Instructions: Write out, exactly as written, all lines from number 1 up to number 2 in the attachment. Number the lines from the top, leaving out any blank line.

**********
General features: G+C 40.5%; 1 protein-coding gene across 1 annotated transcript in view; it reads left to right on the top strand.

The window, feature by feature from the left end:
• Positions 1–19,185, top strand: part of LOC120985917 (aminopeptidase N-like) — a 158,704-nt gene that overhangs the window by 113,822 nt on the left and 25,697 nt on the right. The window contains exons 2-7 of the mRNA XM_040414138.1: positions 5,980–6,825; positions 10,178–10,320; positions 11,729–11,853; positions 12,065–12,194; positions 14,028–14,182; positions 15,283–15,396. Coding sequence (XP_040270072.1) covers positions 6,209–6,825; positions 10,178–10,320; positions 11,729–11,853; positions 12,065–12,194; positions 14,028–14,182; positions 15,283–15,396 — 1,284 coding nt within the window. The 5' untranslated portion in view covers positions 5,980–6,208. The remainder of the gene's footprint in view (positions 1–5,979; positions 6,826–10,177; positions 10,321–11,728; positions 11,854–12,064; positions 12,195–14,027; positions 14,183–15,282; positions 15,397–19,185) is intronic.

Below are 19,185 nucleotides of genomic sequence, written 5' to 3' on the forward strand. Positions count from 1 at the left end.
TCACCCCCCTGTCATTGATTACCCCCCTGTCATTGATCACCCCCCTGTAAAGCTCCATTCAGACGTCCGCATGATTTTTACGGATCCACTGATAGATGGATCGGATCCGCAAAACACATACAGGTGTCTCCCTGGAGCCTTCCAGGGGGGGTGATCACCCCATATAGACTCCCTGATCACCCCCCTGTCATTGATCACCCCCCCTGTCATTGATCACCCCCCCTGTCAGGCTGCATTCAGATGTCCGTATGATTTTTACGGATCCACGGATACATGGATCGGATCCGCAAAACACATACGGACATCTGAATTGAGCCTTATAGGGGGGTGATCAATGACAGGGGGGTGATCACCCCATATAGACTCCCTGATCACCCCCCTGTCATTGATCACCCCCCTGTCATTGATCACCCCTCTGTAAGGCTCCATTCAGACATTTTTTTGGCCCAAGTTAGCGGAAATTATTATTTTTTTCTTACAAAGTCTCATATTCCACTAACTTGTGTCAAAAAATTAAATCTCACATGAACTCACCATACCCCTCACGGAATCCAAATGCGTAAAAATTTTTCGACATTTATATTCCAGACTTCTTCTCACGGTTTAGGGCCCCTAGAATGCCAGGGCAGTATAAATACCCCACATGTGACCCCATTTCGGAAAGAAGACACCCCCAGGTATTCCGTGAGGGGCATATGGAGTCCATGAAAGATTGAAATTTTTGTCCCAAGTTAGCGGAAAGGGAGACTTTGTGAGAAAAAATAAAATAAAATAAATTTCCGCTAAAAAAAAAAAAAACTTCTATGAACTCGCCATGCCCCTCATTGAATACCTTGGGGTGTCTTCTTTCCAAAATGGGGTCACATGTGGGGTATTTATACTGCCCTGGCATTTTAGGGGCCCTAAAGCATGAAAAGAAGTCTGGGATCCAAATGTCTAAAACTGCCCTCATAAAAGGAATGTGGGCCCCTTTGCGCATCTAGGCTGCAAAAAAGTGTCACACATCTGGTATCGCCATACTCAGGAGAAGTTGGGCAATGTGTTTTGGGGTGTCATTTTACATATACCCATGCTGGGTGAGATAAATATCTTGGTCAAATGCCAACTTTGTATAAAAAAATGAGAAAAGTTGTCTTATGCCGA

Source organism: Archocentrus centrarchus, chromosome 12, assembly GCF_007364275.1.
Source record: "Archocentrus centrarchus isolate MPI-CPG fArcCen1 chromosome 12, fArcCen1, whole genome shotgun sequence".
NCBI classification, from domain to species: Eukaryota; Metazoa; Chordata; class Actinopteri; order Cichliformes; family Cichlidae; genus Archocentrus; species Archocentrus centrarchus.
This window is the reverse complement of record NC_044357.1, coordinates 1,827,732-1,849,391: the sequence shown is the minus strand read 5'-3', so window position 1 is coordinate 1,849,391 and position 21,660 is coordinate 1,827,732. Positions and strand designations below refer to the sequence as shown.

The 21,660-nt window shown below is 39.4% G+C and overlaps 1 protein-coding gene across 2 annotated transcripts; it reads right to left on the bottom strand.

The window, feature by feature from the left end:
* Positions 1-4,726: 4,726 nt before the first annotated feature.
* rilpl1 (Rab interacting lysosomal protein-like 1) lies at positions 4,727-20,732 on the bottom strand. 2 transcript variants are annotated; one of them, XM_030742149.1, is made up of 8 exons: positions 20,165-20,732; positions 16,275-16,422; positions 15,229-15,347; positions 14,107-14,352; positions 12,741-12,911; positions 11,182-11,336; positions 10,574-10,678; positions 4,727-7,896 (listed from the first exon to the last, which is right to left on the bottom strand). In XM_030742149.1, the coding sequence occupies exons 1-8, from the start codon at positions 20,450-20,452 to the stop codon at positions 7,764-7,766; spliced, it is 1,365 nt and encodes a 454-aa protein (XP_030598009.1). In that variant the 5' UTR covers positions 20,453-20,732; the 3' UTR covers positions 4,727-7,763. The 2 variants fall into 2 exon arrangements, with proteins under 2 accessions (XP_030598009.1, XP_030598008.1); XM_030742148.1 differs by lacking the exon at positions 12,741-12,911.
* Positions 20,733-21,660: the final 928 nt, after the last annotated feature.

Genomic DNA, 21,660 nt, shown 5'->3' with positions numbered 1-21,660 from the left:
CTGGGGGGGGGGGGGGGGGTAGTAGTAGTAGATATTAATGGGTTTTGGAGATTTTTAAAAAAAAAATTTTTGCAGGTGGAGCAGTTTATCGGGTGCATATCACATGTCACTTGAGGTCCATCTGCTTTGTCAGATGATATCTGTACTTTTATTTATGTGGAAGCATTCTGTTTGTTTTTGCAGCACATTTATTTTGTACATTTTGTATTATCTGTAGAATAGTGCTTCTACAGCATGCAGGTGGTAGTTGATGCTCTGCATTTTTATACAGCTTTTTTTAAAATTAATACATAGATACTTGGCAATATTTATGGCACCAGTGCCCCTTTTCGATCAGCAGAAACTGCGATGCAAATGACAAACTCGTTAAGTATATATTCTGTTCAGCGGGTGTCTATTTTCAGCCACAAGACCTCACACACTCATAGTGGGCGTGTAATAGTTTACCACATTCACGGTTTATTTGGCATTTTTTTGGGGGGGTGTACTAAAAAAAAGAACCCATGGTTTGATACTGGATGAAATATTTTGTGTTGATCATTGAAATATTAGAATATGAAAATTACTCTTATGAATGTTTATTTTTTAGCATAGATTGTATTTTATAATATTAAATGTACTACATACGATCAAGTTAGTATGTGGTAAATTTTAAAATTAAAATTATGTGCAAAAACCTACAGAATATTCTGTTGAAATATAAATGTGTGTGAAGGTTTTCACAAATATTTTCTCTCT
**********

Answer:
General features: G+C 40.5%; 1 protein-coding gene across 1 annotated transcript in view; it reads left to right on the top strand.

The window, feature by feature from the left end: